70% do not have someone they consider a close friend.
Are my friends really my friends or a church member who is a temporary friend who may leave any day now? Healthy friendships are crucial to a fulfilling life, especially to the well-being of a pastor. Put special effort in this area.
Trusting church members with personal burdens can backfire. They may end up telling the pastor's personal issues to others. Staff leaders can take church members away. The pastor trusts a person with the platform or title, and that person uses the
40% report a conflict with a church member at least once a month. 85% of pastors said their greatest problem is they are tired of dealing with problem people, such as disgruntled elders, deacons, worship leaders, worship teams, board members, and associate pastors. The #1 reason pastors leave the ministry is that church people are not willing to go the same direction and goal of the pastor. Pastors believe God wants them to go in one direction, but the people are not willing to follow or change. 40% of pastors say they have considered leaving their pastorates in the last three months.
5. Weariness. 50% of the ministers starting out will not last 5 years.
about the money—but it becomes about the money. All of this can be overwhelming.
70% felt God called them to pastoral ministry before their ministry began, but after three years of ministry, only 50% still felt called.
Keeping personally refreshed is an art and a science…and extremely important.
When fatigue comes in, you not only look ½ empty, but also dirty, contaminated, and undrinkable. •
6. Frustrations & Disappointments. Disappointments come in many ways. Because of smaller congregations, the average compensation package for pastors is between $35,000 - $40,000. There are many things pastors in this salary range are not able to do for their family that other people around them can do. There are many areas of ministry that judging "success" is difficult. Pastors can be hard on themselves. We work in an area that good work and good effort does not always guarantee success. Many pastors work hard but are missing some kind of "X-factor." They are good people, sincere believers, love God, know the Word, have great content in their sermons, but somehow it’s not clicking. It’s frustrating.
4,000 new churches begin each year and 7,000 churches close. Over 1,700 pastors left the ministry every month last year. Over 3,500 people a day left the church last year. 50% of pastors feel so discouraged that they would leave the ministry if they could, but have no other way of making a living. 45.5 % of pastors say that they've experienced depression or burnout to the extent that they needed to take a leave of absence from ministry.
This is not the case for all pastors. In fact, many that I know have managed to handle these issues well. How Christians and church members can help: Pray for your pastor. Pray for guidance, protection, healthy friends, their marriage, and family. Pray for inspiration, anointing, the leadership team, unity, and clarity. Protect your pastor. As best as you can, don’t allow or participate in gossip and criticism. How can you serve and problem solve to prevent overload? Encourage your pastor.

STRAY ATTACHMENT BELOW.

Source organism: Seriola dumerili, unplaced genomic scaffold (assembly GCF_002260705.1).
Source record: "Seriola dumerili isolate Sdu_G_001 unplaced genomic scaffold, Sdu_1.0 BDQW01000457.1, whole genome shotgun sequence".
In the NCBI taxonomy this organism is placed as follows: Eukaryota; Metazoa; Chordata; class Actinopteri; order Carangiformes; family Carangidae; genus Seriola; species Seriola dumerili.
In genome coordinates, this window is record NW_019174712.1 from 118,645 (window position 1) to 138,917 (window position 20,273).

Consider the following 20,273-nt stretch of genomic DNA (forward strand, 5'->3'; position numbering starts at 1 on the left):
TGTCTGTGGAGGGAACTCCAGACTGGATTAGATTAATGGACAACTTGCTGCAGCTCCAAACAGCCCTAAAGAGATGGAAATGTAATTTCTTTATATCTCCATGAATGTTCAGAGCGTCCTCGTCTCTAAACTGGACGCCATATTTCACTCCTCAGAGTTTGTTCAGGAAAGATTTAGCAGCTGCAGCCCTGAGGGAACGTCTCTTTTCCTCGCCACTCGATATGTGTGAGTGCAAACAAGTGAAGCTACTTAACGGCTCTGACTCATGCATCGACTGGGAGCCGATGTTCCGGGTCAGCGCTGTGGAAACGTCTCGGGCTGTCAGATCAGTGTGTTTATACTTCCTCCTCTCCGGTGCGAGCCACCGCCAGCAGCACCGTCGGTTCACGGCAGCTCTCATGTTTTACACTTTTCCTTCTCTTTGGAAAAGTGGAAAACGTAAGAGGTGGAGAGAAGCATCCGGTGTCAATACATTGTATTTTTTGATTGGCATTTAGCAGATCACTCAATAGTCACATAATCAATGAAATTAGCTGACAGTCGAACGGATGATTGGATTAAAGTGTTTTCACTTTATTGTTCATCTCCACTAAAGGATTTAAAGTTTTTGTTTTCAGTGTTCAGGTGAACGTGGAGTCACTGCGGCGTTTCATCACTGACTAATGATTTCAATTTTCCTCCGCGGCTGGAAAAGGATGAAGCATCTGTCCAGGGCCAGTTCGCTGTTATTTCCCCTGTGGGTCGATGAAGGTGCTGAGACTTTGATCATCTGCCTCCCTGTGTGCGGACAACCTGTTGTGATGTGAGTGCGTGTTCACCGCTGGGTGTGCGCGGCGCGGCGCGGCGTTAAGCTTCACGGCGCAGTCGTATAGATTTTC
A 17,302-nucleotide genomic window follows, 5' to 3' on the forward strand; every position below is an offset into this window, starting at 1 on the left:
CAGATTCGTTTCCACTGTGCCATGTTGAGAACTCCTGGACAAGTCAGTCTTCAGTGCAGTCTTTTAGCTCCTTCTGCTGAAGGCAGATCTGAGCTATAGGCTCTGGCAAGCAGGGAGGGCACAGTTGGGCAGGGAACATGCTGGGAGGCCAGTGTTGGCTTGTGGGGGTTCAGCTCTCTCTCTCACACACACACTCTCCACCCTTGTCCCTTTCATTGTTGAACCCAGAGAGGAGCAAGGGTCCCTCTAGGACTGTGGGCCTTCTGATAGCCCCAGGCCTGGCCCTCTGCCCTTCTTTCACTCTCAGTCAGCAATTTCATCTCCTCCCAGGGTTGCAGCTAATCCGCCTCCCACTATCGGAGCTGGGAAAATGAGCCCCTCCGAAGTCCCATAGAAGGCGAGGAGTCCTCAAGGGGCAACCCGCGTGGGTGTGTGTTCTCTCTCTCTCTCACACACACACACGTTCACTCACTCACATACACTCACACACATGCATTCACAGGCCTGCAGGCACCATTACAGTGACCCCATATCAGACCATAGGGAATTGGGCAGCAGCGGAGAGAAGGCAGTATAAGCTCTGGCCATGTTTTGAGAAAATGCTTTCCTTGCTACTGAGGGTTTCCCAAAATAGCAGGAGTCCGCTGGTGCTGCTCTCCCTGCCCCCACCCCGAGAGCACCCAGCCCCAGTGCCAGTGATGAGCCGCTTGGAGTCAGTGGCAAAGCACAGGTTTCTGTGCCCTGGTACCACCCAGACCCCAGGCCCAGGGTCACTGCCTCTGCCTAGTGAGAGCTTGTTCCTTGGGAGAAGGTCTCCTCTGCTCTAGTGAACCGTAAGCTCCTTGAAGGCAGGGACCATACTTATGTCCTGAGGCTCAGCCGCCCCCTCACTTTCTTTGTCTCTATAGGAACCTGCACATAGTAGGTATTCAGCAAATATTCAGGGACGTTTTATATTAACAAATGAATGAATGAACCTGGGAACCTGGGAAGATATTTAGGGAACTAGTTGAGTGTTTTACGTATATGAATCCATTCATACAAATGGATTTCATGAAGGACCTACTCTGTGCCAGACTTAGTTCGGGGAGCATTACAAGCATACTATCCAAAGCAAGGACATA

Some days, leaders feel like they can’t seem to do anything right. The ministry finally gets momentum, and then a leader in the church falls. Things are going well, and then a couple of your biggest givers leave.
Thank him for his or her work and ministry. Thank them for their sacrifice. Tell them a specific time in which you or someone you know experienced a life change in their church. Honor them to others. Let your pastors know you are praying for them. According to the Barna report— the profession of “Pastor” is near the bottom of a
The church needs money, but the pastor doesn’t want to put too much focus on money. It’s not
It’s like a worship leader who loves Jesus and has a great singing voice but somehow cannot lead people in an effective worship experience.
survey of the most-respected professions, just above “car salesman.”
*The Fuller Institute, George Barna, and Pastoral Care Inc. provide the statistics I have used in this post.
To Pastors. Don’t give up, pastor! Persistence is powerful. Keep on. Really! Your work, your labor of love, and your sacrifice matters. I realize the last thing a pastor needs is another sermon. But these verses have helped me. Hold on to God’s Word with your life. So do not throw away this confident trust in the Lord. Remember the great reward it brings you! Patient endurance is what you need now, so that you will continue to do God’s will. Then you will receive all that he has promised. Hebrews 10:3536 NLT So let’s not get tired of doing what is good. At just the right time, we will reap a harvest of blessing if we don’t give up. Gal. 6:9 NLT Be careful of the comparison trap. Looking at other ministries can be inspiring. Comparing yourself to other churches can be destructive and discouraging. Make new pastor friends. Expose yourself to new influences, new leaders, churches, or ministries that are doing some things differently. Discover to some fresh views and ideas. Sometimes, it just takes one or two new ideas that can change momentum around. Pastors that are struggling or are no longer in ministry may have unresolved hurts. I encourage you to find healing. Seek counseling; find a local Celebrate Recovery group; equip yourself with resources on healing (some examples are Safe People or Boundaries) and share your secrets with safe people. Remember you're only as sick as your secrets.
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Published on May 14, 2013